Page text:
4.     What are some of the worst?


As you can imagine, we get some pretty reactionary people who are offended by the portrayal of a racial stereotype. But truth be told, these people are few and far between. The vast majority of messages we get are overwhelmingly positive.


5.     Has there been any blowback to your decision to discuss literature the way you do?


Not in any significant way. A few individuals have been offended, but we think because we treat the books with such reverence and put such care into each and every episode, people respect that we’re doing justice to the literature.


6.     How did Greg Edwards (AKA the notorious Sparky Sweets, PhD) get involved with the series?


Greg was a personal recommendation from a comedy writer Jared had worked with in the past. Jared talked with Greg about the project, and the rest is history. Greg has always been working in both education and comedy so it was kind of a match made in heaven. He used to do educational theater, and currently, while doing stand-up, is also working with special needs kids in an educational setting.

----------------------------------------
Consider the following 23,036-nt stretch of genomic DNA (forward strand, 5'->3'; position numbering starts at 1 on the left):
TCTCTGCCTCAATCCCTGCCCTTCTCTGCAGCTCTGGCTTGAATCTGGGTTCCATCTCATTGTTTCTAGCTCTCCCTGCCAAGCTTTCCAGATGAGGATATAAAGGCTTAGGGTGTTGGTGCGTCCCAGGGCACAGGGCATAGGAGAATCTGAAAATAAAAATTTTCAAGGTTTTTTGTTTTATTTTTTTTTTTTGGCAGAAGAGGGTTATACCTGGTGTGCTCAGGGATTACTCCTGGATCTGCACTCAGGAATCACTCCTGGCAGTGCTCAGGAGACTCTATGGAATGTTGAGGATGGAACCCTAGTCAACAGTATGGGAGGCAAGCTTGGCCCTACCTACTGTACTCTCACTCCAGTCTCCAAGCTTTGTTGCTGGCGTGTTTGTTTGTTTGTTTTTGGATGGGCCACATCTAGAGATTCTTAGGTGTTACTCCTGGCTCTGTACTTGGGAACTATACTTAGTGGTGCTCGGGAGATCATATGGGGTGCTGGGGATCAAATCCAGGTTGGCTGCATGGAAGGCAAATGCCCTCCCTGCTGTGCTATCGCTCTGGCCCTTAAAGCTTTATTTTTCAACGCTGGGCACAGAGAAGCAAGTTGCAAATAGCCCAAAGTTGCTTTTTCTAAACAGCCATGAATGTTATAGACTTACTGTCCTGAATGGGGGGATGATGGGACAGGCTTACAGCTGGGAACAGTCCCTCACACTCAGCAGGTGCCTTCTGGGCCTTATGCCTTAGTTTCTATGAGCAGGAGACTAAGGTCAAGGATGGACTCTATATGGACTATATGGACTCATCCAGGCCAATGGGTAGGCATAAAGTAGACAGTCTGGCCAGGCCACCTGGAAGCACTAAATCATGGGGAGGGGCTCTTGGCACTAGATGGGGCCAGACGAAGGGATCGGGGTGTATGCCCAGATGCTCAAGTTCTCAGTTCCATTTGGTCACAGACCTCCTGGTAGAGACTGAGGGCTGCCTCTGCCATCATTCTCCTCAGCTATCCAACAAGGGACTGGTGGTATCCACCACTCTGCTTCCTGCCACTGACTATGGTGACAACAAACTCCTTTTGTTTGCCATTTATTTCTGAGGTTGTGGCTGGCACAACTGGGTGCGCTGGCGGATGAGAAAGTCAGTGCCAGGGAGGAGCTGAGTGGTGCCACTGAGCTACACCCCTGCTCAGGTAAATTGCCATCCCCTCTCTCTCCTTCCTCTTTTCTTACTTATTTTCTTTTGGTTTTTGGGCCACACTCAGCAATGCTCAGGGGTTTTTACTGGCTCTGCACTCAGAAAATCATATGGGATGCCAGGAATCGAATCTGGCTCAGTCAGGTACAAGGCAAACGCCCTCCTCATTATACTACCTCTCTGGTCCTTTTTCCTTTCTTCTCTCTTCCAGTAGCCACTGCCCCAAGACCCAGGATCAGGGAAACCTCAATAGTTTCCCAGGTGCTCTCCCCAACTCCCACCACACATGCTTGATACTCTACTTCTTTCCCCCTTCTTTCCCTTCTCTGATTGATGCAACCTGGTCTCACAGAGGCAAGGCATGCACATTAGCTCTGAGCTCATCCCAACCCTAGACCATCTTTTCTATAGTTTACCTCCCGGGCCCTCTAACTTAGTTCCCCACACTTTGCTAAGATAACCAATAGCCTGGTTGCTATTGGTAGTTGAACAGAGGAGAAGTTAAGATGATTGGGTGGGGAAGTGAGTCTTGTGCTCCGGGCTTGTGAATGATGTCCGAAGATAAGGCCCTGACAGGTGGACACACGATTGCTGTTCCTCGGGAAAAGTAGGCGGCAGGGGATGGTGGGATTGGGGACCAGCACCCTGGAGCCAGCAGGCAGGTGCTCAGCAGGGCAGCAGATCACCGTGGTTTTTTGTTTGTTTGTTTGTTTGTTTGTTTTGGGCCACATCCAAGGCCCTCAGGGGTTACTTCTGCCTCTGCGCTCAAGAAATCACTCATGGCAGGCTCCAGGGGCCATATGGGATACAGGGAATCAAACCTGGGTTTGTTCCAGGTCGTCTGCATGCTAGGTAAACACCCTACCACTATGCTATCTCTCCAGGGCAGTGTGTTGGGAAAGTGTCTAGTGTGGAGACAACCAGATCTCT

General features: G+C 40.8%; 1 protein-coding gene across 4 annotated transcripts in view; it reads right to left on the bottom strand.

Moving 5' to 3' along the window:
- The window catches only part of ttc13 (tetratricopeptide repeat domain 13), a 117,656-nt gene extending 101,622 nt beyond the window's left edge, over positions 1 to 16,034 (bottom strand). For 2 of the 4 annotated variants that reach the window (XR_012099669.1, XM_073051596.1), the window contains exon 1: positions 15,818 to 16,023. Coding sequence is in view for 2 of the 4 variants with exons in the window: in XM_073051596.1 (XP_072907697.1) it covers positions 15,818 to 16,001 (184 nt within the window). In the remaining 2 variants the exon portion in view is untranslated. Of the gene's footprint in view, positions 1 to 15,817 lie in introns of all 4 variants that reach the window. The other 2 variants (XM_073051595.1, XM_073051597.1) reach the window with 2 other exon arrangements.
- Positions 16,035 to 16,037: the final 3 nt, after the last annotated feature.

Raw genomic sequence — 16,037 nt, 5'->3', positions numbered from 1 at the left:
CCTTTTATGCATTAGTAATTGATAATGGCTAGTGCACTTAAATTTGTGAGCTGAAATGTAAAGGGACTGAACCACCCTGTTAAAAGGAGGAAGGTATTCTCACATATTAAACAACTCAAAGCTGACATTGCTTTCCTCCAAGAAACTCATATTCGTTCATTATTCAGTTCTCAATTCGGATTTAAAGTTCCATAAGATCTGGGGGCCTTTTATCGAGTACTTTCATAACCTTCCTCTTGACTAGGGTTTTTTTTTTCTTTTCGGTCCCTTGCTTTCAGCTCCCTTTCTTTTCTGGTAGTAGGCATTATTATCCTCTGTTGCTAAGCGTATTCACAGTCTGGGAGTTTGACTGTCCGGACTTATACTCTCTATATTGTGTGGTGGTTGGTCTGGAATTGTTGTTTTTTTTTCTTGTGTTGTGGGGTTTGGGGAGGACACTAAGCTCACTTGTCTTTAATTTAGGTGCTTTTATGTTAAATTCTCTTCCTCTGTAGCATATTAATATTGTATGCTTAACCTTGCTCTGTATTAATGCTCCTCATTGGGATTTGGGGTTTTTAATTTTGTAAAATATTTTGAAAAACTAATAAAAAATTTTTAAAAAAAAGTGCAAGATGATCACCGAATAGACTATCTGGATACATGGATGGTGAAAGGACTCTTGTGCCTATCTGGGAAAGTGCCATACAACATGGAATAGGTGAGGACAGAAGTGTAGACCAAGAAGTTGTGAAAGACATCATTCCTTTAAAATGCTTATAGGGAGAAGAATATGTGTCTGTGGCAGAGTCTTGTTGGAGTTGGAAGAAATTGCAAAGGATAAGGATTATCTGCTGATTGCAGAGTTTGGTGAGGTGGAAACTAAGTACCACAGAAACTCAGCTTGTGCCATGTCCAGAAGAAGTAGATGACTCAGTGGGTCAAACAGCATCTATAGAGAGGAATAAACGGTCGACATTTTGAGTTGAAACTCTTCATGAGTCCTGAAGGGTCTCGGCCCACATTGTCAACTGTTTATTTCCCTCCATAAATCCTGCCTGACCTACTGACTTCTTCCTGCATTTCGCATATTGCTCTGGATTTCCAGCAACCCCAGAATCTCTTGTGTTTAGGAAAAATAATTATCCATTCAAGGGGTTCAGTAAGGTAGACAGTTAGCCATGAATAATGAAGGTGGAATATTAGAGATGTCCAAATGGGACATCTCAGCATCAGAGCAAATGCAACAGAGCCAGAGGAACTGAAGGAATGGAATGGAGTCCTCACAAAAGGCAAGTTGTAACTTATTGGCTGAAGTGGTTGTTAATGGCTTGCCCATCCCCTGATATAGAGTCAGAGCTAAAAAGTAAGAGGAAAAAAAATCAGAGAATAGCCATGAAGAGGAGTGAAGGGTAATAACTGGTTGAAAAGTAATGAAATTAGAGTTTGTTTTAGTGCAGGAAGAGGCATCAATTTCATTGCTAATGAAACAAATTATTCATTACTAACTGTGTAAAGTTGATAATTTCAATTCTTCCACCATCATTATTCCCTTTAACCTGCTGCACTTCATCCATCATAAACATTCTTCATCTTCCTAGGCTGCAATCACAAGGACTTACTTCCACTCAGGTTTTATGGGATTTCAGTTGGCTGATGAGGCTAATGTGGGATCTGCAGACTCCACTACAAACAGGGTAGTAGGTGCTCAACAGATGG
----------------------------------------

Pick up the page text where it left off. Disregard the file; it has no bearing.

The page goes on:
7.     Take me through your process for crafting an episode: how long it takes to write, when do the animators get involved,  Edwards’ role in bringing Sparky to life, etc.


The first thing that happens is the book is read cover to cover. This role has jumped between different people depending on scheduling, but for the most part its been two individuals that have been in charge of reading the books. After that, a research document is crafted that includes key passages from the text, various academic discourse, and a breakdown of themes, symbols, etc. From there, Greg and Jared collaborate to turn the research document into a script. We usually film 4 episodes in one day. So it takes about 2 months to get all the research/script writing in the can to prepare for one intense day of shooting. After shooting, we annotate the scripts with illustration notes and send it off to our illustrator who brings the narratives to life.